This scene reminded me of one of my favourite poems:

The Road Not Taken

Two roads diverged in a yellow wood,
And sorry I could not travel both
And be one traveller, long I stood
And looked down one as far as I could
To where it bent in the undergrowth;

Then took the other, as just as fair,
And having perhaps the better claim
Because it was grassy and wanted wear;
Though as for that the passing there
Had worn them really about the same,

And both that morning equally lay
In leaves no step had trodden black.
Oh, I kept the first for another day!
Yet knowing how way leads on to way,
I doubted if I should ever come back.

I shall be telling this with a sigh
Somewhere ages and ages hence;
Two roads diverged in a wood, and I –
I took the one less travelled by,
And that has made all the difference.

by Robert Frost

Conkers are the seed of the Horse Chestnut tree and it is a very British tradition for children to play the game of conkers in the school playground.  Leaving conkers in the house is supposed to repel spiders, but can’t say this works entirely for me!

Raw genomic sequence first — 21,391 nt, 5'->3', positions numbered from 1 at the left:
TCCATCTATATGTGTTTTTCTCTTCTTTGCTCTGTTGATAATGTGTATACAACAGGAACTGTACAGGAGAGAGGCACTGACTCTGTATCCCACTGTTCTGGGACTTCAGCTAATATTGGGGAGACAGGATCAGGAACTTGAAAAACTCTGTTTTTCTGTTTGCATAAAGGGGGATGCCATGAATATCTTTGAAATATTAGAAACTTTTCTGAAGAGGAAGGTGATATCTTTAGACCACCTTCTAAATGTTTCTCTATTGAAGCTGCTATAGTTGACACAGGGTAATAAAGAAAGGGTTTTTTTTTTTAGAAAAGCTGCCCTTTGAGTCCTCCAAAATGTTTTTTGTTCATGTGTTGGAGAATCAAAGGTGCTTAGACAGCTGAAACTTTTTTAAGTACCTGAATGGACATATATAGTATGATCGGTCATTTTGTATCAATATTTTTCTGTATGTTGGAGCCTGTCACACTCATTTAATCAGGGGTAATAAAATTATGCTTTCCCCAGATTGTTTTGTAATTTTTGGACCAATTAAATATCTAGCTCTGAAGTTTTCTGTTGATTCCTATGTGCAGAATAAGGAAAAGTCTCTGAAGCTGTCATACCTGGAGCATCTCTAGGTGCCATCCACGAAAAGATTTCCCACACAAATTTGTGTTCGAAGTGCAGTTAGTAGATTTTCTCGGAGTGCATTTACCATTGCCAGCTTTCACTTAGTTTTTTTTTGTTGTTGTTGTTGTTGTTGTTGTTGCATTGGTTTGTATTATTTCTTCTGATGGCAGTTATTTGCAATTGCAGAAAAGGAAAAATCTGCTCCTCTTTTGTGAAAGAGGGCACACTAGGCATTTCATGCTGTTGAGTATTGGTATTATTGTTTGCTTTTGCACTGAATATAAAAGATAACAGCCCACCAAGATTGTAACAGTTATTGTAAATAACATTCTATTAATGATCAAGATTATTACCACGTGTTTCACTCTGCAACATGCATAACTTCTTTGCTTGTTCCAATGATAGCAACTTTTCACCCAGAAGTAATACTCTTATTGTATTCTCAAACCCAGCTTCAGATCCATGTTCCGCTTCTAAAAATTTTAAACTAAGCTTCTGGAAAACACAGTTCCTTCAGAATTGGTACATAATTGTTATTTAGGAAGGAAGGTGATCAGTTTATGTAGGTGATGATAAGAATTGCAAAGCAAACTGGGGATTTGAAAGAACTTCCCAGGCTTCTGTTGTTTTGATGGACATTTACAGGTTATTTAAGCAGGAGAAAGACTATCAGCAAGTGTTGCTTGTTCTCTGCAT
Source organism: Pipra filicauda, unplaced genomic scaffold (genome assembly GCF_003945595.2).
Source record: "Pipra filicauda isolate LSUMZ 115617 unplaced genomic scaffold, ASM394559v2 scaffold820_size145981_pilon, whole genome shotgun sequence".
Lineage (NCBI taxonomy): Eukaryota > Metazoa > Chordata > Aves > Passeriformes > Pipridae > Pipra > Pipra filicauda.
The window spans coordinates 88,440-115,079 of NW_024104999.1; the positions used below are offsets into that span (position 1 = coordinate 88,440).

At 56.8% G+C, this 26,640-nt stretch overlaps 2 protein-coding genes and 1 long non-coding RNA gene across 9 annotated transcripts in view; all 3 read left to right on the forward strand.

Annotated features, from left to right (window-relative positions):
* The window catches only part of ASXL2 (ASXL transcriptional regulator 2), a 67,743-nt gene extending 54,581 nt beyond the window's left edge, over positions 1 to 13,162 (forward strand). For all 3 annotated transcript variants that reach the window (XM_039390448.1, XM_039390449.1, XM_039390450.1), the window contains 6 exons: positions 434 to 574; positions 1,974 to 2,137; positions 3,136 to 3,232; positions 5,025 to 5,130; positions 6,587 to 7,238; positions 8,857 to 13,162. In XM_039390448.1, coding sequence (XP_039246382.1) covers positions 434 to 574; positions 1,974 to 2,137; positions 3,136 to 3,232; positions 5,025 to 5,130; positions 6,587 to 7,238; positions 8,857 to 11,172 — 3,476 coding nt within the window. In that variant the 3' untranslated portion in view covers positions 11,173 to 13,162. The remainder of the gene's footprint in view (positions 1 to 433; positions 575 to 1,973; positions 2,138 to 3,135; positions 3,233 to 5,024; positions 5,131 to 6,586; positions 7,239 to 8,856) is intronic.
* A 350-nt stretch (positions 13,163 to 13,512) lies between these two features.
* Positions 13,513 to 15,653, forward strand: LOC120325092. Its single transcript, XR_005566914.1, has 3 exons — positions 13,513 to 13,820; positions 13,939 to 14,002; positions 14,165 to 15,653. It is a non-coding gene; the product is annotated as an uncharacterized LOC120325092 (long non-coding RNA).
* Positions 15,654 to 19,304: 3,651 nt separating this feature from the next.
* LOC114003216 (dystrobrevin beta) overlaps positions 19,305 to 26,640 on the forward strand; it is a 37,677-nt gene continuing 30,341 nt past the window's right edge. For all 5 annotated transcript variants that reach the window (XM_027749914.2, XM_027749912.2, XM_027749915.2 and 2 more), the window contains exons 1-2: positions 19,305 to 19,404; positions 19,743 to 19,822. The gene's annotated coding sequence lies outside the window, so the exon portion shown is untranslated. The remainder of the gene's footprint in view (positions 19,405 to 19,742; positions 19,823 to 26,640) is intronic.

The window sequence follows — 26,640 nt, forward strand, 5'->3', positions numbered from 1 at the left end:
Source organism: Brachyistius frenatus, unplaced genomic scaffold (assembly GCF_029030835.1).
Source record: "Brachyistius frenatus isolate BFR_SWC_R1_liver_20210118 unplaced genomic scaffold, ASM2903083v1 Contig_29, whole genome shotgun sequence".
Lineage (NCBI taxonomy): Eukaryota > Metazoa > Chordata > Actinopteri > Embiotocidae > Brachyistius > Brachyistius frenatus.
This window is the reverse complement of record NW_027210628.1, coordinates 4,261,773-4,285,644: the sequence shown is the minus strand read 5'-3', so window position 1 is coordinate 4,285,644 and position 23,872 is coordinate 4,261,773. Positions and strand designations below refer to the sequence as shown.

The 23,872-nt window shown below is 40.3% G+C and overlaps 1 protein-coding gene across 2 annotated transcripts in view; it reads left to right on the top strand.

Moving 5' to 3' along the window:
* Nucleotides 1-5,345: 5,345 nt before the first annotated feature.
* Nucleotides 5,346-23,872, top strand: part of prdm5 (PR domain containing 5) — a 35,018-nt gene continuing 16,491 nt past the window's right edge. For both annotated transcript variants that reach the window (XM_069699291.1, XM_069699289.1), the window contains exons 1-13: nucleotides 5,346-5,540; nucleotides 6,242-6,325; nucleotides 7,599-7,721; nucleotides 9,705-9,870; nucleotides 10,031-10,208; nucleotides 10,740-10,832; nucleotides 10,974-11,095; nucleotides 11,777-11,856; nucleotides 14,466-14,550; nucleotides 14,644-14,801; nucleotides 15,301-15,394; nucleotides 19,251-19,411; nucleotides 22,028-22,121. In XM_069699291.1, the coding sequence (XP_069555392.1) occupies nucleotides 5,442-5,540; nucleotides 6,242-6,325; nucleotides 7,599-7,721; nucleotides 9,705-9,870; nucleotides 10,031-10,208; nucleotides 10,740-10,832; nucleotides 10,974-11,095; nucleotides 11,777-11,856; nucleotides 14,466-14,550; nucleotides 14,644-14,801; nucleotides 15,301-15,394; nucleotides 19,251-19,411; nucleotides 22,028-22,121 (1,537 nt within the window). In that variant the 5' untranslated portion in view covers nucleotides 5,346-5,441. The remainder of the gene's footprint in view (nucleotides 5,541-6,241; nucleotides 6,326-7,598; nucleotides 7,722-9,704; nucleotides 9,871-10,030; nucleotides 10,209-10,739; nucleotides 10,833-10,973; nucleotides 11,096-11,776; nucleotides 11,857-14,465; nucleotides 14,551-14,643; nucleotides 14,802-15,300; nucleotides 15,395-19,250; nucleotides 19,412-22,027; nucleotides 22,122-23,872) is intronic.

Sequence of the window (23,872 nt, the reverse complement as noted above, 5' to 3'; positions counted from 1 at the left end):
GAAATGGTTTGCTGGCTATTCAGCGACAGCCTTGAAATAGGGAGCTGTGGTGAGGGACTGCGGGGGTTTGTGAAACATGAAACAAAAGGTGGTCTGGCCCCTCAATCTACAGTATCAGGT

Conker from the Horse Chestnut tree

If you are looking for conker pictures, the following picture is available for immediate license on Picfair

Conkers

After the deluge the sun came out! Everything was weighed down from the rain, including the Rowan tree with its masses of berries which are ripening fast and it’s still only July!

Rowan tree berries

The Sorbus is also known as mountain ash as well as Rowan and in English folklore is said to have magical properties and gives protection against witches.

The old saying “Ne’er cast a clout till May be out” actually refers to the blossom of the Hawthorn, known as May blossom, rather than the month of May. Suggesting that if it is warm enough for the blossom to flower, it is warm enough to lose some winter clothes. It’s still a bit chilly here at the moment though! The blossom on the Hawthorn or Crataegus monogyna is absolutely stunning this year and the scent filled the air this morning.

Crataegus monogyna or Hawthorn blossom

I can’t get enough of Acers! In the Spring the fresh young leaves light up the garden with youthful promise; the leaves dance around in the summer breeze like colourful handkerchiefs and in the Autumn their fiery colours give us the most spectacular natural fireworks display. People think they are difficult to look after, but all you need to do is protect them from cold winds in winter and strong sun in summer.

New leaves on golden Acer tree

Over the last few days the leaves on this sycamore tree have started to unfurl. I adore the crinkly copper-coloured new leaves – a sure sign that Spring has arrived, albeit accompanied by hail storms.

DSC_4748

Enjoyed a walk in the sunshine this morning and marvelled at the beautiful blue sky which we haven’t seen for a while. The bare trees also seemed to be stretching towards the sun.

Reach for the sky